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The Gemara (Kiddushin 71a) says that when Hashem told Moshe Rabbeinu, “Zeh shemi l’olam, v’zeh zichri l’dor dor – This is my name forever, and this is my name for every generation” (Shemos 3:15), He was teaching him two distinct names of Hashem – one that is written and one that is pronounced. (Rashi explains that we derive this from fact that Hashem did not say “Zeh shemi v’zichri.”) Hashem’s written name is spelled Yud, Kei, Vav, Kei, yet it is pronounced as if it were spelled Alef, Daled, Nun, Yud. (We will refer to this name as Adnus.)

The Brisker Rav explains that this drasha fits beautifully into the wording of the pasuk. The beginning of the pasuk, “Zeh shemi l’olam,” refers to the written name of Hashem that is part of the written Torah – which has been and will always be around. And the latter part of the pasuk, “v’zeh zichri l’dor dor,” refers to the pronunciation of Hashem’s name – which is part of Torah Shebe’al Peh that is passed down from generation to generation.

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The Brisker Rav offers another explanation as to how this drasha fits into the wording of the pasuk. The Gemara (Pesachim 50) derives from the famous prophecy “bayom hahu yiheyeh Hashem echad, u’shemo echad” that in Olam Haba we will read the name of Hashem as it is actually written. Therefore, the first part of the pasuk, “zeh shemi l’olam,” refers to the written name because that name will be used forever, even in Olam Haba. The second part of the pasuk, “l’dor dor,” refers to the name that we pronounce because that name is only used in this world; it will not used in the World to Come.

In any event, the pronunciation of Hashem’s name does not correspond to its spelling. What we pronounce is very different from what we spell. It is like a kri u’kesiv, a word that is spelled one way in the Torah but which we have a mesorah to pronounce a different way.

There is a machlokes, though, whether Hashem’s name is actually a kri u’kesiv. Are we pronouncing the word differently than it is spelled as is the case with a regular kri u’kesiv? Or is Yud, Kei, Vav, Kei actually properly pronounced as if the letters written were Alef, Daled, Nun, Yud? The Brisker Rav, in his sefer on the Rambam (Hilchos Avodah Zarah 2:7) writes that Yud, Kei, Vav, Kei is actually properly pronounced as Adnus.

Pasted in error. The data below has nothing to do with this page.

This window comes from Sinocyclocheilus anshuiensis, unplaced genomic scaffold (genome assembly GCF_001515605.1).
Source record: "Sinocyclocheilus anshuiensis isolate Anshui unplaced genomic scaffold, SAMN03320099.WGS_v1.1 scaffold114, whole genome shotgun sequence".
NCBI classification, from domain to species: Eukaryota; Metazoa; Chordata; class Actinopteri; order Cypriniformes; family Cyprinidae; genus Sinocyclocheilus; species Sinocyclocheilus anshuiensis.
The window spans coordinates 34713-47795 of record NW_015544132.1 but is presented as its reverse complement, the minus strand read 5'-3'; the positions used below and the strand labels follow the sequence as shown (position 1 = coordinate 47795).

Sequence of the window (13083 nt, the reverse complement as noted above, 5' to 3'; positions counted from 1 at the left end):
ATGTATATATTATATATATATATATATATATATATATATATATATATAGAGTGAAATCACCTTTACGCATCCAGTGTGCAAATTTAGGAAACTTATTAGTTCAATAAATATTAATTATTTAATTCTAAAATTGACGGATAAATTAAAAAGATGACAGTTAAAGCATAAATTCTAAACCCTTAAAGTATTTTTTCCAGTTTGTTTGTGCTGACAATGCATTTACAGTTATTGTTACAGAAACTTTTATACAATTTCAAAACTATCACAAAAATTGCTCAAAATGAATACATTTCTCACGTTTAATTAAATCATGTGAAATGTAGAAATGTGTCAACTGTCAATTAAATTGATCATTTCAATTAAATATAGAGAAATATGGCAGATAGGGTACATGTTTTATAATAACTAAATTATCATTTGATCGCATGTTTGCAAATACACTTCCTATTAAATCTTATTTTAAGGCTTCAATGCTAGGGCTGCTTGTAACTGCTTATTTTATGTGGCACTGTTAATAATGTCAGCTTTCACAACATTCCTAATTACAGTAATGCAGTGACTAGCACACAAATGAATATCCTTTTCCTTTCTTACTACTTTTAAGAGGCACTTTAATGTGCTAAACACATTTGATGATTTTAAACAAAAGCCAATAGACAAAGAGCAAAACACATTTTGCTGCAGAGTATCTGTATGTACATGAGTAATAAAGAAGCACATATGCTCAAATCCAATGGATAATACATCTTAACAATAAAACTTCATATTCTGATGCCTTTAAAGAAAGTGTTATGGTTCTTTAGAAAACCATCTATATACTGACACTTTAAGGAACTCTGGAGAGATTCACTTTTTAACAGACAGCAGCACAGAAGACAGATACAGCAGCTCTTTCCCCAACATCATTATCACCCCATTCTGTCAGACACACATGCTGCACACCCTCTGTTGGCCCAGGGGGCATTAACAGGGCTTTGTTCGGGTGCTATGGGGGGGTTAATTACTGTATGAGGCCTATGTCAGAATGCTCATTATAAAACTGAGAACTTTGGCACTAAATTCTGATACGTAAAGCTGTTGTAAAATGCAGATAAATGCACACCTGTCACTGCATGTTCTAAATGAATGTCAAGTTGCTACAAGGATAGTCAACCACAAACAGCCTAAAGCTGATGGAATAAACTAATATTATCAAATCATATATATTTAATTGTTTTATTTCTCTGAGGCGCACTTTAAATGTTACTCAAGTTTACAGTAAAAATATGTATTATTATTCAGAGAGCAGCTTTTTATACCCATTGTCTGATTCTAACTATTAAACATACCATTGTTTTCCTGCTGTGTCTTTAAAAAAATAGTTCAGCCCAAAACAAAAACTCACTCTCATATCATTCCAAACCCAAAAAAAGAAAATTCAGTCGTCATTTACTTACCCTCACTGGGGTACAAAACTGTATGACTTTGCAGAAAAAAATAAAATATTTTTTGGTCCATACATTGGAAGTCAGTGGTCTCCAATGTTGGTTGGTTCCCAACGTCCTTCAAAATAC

The Rambam writes that if someone blesses the Shem Hameforash (Hashem’s name) lashon sagi nahor (i.e., he did the opposite of bless), he is put to death by stoning. According to the Rambam, this applies to one who blesses the name Adnus. The Brisker Rav explains that this is because Adnus is how one pronounces Yud, Kei, Vav, Kei.

The Chasam Sofer (hashmatos to teshuvos, Choshen Mishpat 192) disagrees with the Brisker Rav. He writes that Yud, Kei, Vav, Kei is a regular kri u’kesiv whereby we read a different word than the one that appears in print. The Shem Hameforash that is spelled Yud, Kei, Vav, Kei is properly pronounced as written, but we do not pronounce it. We recite the name Adnus in its place as a reference to that name; it is not the actual pronunciation of Yud, Kei, Vav, Kei.

Why, then, does one receive the death penalty for blessing the name Adnus? Because that too is a name of Hashem; that too is a Shem Hameforash.

There is a machlokes regarding whether one is required to read a general kri u’kesiv by looking at the word or if one may say the word by heart. For example, there is a word written as “yishgalenah” which is pronounced “yishkavenah” (Devarim 28:30). The Pri Megadim (Orach Chayim, Eishel Avraham 141:9 and Mishbetzos Zahav 143:2) says that the ba’al ko’re need not look at the written word since he is not reading that word; rather, he should recite the correct pronunciation by heart. The Shaarei Efraim (3:13) and Rav Moshe Feinstein (Igros Moshe, Orach Chayim 1:32:6 and 3:43), however, maintain that the ba’al ko’re must look at the written word as he says the different word.

Rav Moshe (Igros Moshe, Orach Chayim 4:24) writes that according to the Brisker Rav – who maintains that Yud, Kei, Vav, Kei is not a kri u’kesiv and is actually properly pronounced as Adnus – even the Pri Megadim (who says that one generally need not look at the written word when reading a kri u’kesiv) will agree that the ba’al ko’re must look at the shem of Yud, Kei, Vav, Kei while he says Alef, Daled, Nun, Yud.

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Rabbi Fuchs learned in Yeshivas Toras Moshe, where he became a close talmid of Rav Michel Shurkin, shlit”a. While he was there he received semicha from Rav Zalman Nechemia Goldberg, shlit”a. He then learned in Mirrer Yeshiva in Brooklyn, and became a close talmid of Rav Shmuel Berenbaum, zt”l. Rabbi Fuchs received semicha from the Mirrer Yeshiva as well. After Rav Shmuel’s petira Rabbi Fuchs learned in Bais Hatalmud Kollel for six years. He is currently a Shoel Umaishiv in Yeshivas Beis Meir in Lakewood, and a Torah editor and weekly columnist at The Jewish Press.